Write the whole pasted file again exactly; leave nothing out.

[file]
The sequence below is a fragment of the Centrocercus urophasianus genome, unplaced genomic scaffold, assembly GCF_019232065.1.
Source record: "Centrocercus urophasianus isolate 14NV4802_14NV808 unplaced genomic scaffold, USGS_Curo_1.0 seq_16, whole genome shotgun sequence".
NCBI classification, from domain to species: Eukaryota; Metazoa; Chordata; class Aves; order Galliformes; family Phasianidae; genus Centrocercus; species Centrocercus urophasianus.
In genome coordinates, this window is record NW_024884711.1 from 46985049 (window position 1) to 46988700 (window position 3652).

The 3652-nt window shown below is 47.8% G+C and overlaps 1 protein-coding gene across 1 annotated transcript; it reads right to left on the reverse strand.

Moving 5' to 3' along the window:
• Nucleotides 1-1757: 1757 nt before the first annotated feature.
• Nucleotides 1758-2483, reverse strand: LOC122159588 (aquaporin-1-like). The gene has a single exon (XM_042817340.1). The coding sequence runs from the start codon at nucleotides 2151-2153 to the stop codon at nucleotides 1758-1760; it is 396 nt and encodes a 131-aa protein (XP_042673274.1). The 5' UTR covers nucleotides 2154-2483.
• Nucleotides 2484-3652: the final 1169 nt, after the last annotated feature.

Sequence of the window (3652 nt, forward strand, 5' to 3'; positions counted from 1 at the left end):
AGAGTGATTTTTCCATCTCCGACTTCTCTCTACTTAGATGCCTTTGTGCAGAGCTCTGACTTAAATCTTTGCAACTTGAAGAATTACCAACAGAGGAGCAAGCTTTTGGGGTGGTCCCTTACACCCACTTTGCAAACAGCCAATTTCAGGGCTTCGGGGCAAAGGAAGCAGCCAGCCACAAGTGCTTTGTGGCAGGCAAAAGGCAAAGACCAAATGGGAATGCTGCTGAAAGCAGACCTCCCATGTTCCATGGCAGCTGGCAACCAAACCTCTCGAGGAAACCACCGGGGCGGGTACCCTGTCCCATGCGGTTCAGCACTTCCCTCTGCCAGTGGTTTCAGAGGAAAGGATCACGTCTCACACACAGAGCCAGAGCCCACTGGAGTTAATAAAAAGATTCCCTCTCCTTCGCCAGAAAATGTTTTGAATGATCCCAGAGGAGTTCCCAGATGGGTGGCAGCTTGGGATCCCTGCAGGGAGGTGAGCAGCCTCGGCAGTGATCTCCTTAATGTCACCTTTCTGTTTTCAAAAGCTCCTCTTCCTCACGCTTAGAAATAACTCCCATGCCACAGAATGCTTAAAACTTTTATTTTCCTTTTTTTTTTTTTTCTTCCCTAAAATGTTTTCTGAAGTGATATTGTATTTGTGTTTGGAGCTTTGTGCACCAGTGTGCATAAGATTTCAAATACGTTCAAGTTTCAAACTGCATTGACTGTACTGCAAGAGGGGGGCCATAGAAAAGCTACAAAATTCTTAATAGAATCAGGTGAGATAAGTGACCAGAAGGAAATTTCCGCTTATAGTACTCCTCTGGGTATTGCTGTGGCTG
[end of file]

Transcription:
The sequence below is a fragment of the Centrocercus urophasianus genome, unplaced genomic scaffold, assembly GCF_019232065.1.
Source record: "Centrocercus urophasianus isolate 14NV4802_14NV808 unplaced genomic scaffold, USGS_Curo_1.0 seq_16, whole genome shotgun sequence".
NCBI classification, from domain to species: Eukaryota; Metazoa; Chordata; class Aves; order Galliformes; family Phasianidae; genus Centrocercus; species Centrocercus urophasianus.
In genome coordinates, this window is record NW_024884711.1 from 46985049 (window position 1) to 46988700 (window position 3652).

The 3652-nt window shown below is 47.8% G+C and overlaps 1 protein-coding gene across 1 annotated transcript; it reads right to left on the reverse strand.

Moving 5' to 3' along the window:
• Nucleotides 1-1757: 1757 nt before the first annotated feature.
• Nucleotides 1758-2483, reverse strand: LOC122159588 (aquaporin-1-like). The gene has a single exon (XM_042817340.1). The coding sequence runs from the start codon at nucleotides 2151-2153 to the stop codon at nucleotides 1758-1760; it is 396 nt and encodes a 131-aa protein (XP_042673274.1). The 5' UTR covers nucleotides 2154-2483.
• Nucleotides 2484-3652: the final 1169 nt, after the last annotated feature.

Sequence of the window (3652 nt, forward strand, 5' to 3'; positions counted from 1 at the left end):
AGAGTGATTTTTCCATCTCCGACTTCTCTCTACTTAGATGCCTTTGTGCAGAGCTCTGACTTAAATCTTTGCAACTTGAAGAATTACCAACAGAGGAGCAAGCTTTTGGGGTGGTCCCTTACACCCACTTTGCAAACAGCCAATTTCAGGGCTTCGGGGCAAAGGAAGCAGCCAGCCACAAGTGCTTTGTGGCAGGCAAAAGGCAAAGACCAAATGGGAATGCTGCTGAAAGCAGACCTCCCATGTTCCATGGCAGCTGGCAACCAAACCTCTCGAGGAAACCACCGGGGCGGGTACCCTGTCCCATGCGGTTCAGCACTTCCCTCTGCCAGTGGTTTCAGAGGAAAGGATCACGTCTCACACACAGAGCCAGAGCCCACTGGAGTTAATAAAAAGATTCCCTCTCCTTCGCCAGAAAATGTTTTGAATGATCCCAGAGGAGTTCCCAGATGGGTGGCAGCTTGGGATCCCTGCAGGGAGGTGAGCAGCCTCGGCAGTGATCTCCTTAATGTCACCTTTCTGTTTTCAAAAGCTCCTCTTCCTCACGCTTAGAAATAACTCCCATGCCACAGAATGCTTAAAACTTTTATTTTCCTTTTTTTTTTTTTTCTTCCCTAAAATGTTTTCTGAAGTGATATTGTATTTGTGTTTGGAGCTTTGTGCACCAGTGTGCATAAGATTTCAAATACGTTCAAGTTTCAAACTGCATTGACTGTACTGCAAGAGGGGGGCCATAGAAAAGCTACAAAATTCTTAATAGAATCAGGTGAGATAAGTGACCAGAAGGAAATTTCCGCTTATAGTACTCCTCTGGGTATTGCTGTGGCTG